In rats, CCK-B antagonism prevents the stress-induced reactivation of cocaine-induced conditioned place preference, and prevents the long-term maintenance and reinstatement of morphine-induced CPP.[12] Blockade of CCK-B potentiates cocaine-induced dopamine overflow in rat striatum.[8] CCK-B may pose a modulatory role in parkinson's disease. Blockade of CCK-B in dopamine-depleted squirrel monkeys induces significant enhancement of locomotor response to L-DOPA.[13]

Gastrointestinal Tract

The cholecystokinin B receptor is stimulated by CCK and Gastrin in the stomach during digestion.

Selective Ligands

The cholecystokinin B receptor responds to a number of ligands.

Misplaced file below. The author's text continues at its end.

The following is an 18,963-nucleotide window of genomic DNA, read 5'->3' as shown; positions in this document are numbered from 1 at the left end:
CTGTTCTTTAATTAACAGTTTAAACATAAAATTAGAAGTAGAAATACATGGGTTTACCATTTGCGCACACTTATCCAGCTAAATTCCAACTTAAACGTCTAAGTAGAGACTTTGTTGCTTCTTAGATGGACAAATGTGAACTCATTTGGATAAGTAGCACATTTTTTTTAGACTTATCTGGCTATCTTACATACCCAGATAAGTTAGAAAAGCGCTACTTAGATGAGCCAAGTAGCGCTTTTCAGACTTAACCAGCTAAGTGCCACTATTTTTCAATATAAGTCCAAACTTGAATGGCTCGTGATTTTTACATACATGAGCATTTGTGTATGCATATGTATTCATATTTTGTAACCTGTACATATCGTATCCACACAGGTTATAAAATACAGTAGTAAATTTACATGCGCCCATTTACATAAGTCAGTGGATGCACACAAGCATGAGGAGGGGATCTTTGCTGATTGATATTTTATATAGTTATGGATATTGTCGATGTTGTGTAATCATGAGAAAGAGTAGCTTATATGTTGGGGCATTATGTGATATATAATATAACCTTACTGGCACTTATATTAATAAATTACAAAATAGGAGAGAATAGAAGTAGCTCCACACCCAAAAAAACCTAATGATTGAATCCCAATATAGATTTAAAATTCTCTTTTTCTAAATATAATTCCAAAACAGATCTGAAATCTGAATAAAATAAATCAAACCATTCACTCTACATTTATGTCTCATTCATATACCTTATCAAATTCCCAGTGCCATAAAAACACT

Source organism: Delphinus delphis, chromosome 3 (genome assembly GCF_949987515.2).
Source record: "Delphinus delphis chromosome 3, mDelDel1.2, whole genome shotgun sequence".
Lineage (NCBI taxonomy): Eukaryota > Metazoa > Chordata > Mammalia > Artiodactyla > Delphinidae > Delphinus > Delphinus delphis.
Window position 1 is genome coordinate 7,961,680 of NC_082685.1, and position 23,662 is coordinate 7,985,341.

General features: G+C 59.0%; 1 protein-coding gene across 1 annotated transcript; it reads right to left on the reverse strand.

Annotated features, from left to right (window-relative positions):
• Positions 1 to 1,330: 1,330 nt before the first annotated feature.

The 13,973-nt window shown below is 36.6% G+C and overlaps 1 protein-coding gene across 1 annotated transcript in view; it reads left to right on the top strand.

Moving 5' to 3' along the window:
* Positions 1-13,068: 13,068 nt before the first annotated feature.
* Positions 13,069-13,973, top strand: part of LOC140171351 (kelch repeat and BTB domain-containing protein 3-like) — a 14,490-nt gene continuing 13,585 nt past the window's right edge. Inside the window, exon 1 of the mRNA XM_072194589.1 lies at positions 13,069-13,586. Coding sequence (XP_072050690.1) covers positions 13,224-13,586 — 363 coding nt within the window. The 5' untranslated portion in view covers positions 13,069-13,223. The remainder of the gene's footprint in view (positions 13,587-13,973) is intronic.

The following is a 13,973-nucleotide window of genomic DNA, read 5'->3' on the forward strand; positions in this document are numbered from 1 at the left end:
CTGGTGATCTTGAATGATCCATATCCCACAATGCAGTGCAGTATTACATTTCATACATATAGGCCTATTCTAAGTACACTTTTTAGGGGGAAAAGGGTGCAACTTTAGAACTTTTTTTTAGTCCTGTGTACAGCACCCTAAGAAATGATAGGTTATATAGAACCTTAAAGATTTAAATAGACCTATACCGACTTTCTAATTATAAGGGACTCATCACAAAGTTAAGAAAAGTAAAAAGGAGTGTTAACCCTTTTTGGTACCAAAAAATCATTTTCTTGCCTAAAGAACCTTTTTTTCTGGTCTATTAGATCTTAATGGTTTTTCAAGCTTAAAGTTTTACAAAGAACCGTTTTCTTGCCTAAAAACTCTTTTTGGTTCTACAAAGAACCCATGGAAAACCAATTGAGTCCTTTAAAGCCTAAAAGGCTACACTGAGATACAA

• Proglumide
  • CI-988
  • CI-1015
  • L-365,260
  • L-369,293
  • YF-476
  • YM-022
  • RP-69758
  • LY-225,910
  • LY-288,513
  • PD-135,158
  • PD-145,942

Inverse agonists

  • L-740,093

See also


  1. Noble F, Roques BP (July 1999). CCK-B receptor: chemistry, molecular biology, biochemistry and pharmacology. Prog. Neurobiol. 58 (4): 349–79.
  2. Pisegna JR, de Weerth A, Huppi K, Wank SA (November 1992). Molecular cloning of the human brain and gastric cholecystokinin receptor: structure, functional expression and chromosomal localization. Biochem. Biophys. Res. Commun. 189 (1): 296–303.
  3. Harikumar KG, Clain J, Pinon DI, Dong M, Miller LJ (January 2005). Distinct molecular mechanisms for agonist peptide binding to types A and B cholecystokinin receptors demonstrated using fluorescence spectroscopy. J. Biol. Chem. 280 (2): 1044–50.
  4. Aloj L, Caracò C, Panico M, Zannetti A, Del Vecchio S, Tesauro D, De Luca S, Arra C, Pedone C, Morelli G, Salvatore M (March 2004). In vitro and in vivo evaluation of 111In-DTPAGlu-G-CCK8 for cholecystokinin-B receptor imaging. J. Nucl. Med. 45 (3): 485–94.